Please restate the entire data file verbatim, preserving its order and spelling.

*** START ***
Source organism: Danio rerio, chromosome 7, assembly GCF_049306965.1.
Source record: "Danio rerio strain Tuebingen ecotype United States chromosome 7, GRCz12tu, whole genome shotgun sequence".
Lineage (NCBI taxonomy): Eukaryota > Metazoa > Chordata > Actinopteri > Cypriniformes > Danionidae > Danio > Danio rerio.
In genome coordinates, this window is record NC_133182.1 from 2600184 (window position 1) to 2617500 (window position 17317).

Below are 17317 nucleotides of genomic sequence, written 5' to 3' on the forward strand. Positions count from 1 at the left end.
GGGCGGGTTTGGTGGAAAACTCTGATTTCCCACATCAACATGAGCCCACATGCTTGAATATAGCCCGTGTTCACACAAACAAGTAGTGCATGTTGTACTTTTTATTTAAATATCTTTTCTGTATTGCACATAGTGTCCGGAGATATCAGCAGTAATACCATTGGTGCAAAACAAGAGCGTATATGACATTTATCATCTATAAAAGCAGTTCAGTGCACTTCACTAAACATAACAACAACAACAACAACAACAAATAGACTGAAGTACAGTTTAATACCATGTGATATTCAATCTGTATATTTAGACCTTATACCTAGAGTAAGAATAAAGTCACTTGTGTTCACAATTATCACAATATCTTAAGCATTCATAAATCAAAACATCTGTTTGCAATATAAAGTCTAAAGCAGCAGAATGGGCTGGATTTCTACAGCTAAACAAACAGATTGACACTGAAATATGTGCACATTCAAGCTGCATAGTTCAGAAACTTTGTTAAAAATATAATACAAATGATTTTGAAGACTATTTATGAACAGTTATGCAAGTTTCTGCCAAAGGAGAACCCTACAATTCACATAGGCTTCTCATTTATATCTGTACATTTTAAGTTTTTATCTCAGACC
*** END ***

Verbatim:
Source organism: Danio rerio, chromosome 7, assembly GCF_049306965.1.
Source record: "Danio rerio strain Tuebingen ecotype United States chromosome 7, GRCz12tu, whole genome shotgun sequence".
Lineage (NCBI taxonomy): Eukaryota > Metazoa > Chordata > Actinopteri > Cypriniformes > Danionidae > Danio > Danio rerio.
In genome coordinates, this window is record NC_133182.1 from 2600184 (window position 1) to 2617500 (window position 17317).

Below are 17317 nucleotides of genomic sequence, written 5' to 3' on the forward strand. Positions count from 1 at the left end.
GGGCGGGTTTGGTGGAAAACTCTGATTTCCCACATCAACATGAGCCCACATGCTTGAATATAGCCCGTGTTCACACAAACAAGTAGTGCATGTTGTACTTTTTATTTAAATATCTTTTCTGTATTGCACATAGTGTCCGGAGATATCAGCAGTAATACCATTGGTGCAAAACAAGAGCGTATATGACATTTATCATCTATAAAAGCAGTTCAGTGCACTTCACTAAACATAACAACAACAACAACAACAACAAATAGACTGAAGTACAGTTTAATACCATGTGATATTCAATCTGTATATTTAGACCTTATACCTAGAGTAAGAATAAAGTCACTTGTGTTCACAATTATCACAATATCTTAAGCATTCATAAATCAAAACATCTGTTTGCAATATAAAGTCTAAAGCAGCAGAATGGGCTGGATTTCTACAGCTAAACAAACAGATTGACACTGAAATATGTGCACATTCAAGCTGCATAGTTCAGAAACTTTGTTAAAAATATAATACAAATGATTTTGAAGACTATTTATGAACAGTTATGCAAGTTTCTGCCAAAGGAGAACCCTACAATTCACATAGGCTTCTCATTTATATCTGTACATTTTAAGTTTTTATCTCAGACC